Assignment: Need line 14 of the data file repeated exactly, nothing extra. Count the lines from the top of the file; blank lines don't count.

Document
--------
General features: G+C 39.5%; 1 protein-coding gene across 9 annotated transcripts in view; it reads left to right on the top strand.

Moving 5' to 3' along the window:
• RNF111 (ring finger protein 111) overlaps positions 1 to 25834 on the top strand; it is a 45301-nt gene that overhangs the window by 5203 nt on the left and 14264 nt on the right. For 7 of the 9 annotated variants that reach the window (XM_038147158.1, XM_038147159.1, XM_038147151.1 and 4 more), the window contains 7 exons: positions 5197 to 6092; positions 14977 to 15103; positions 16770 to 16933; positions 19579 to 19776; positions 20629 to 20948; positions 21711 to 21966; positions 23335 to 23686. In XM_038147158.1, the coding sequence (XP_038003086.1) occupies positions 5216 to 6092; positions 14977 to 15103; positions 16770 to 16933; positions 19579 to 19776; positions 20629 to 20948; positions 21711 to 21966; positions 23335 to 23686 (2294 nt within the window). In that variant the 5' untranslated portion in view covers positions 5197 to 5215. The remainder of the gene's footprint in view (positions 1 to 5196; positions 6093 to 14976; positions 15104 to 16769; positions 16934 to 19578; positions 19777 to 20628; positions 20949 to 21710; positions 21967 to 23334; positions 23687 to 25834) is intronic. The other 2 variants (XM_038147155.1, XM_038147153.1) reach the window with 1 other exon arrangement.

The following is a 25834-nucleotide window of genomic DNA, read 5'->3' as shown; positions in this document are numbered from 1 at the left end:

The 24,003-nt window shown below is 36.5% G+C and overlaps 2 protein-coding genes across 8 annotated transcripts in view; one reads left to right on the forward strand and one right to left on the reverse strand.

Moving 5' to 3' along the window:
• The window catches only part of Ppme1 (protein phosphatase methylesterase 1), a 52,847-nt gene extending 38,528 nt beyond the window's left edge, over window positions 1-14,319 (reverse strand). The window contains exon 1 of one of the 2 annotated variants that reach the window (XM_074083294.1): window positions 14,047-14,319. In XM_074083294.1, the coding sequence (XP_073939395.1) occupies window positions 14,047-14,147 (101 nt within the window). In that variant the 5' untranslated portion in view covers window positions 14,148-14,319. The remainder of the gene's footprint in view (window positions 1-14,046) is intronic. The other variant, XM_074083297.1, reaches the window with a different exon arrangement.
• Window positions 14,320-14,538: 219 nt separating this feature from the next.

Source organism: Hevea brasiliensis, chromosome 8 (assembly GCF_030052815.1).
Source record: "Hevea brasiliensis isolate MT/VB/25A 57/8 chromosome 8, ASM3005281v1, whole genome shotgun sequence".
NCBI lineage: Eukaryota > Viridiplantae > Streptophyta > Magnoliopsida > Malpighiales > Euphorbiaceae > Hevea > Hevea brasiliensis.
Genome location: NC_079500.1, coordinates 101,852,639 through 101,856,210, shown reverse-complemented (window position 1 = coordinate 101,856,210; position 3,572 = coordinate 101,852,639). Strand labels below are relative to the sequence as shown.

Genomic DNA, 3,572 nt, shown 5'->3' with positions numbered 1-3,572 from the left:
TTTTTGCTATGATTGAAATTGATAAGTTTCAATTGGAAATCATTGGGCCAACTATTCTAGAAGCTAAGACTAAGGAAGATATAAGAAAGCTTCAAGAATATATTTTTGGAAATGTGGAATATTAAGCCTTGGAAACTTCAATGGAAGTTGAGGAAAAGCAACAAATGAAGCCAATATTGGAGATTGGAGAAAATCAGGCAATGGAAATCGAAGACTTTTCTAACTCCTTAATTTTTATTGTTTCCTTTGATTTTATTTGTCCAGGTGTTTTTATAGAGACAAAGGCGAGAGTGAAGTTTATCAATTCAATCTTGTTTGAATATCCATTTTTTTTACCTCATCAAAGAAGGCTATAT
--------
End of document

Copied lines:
TTTTTGCTATGATTGAAATTGATAAGTTTCAATTGGAAATCATTGGGCCAACTATTCTAGAAGCTAAGACTAAGGAAGATATAAGAAAGCTTCAAGAATATATTTTTGGAAATGTGGAATATTAAGCCTTGGAAACTTCAATGGAAGTTGAGGAAAAGCAACAAATGAAGCCAATATTGGAGATTGGAGAAAATCAGGCAATGGAAATCGAAGACTTTTCTAACTCCTTAATTTTTATTGTTTCCTTTGATTTTATTTGTCCAGGTGTTTTTATAGAGACAAAGGCGAGAGTGAAGTTTATCAATTCAATCTTGTTTGAATATCCATTTTTTTTACCTCATCAAAGAAGGCTATAT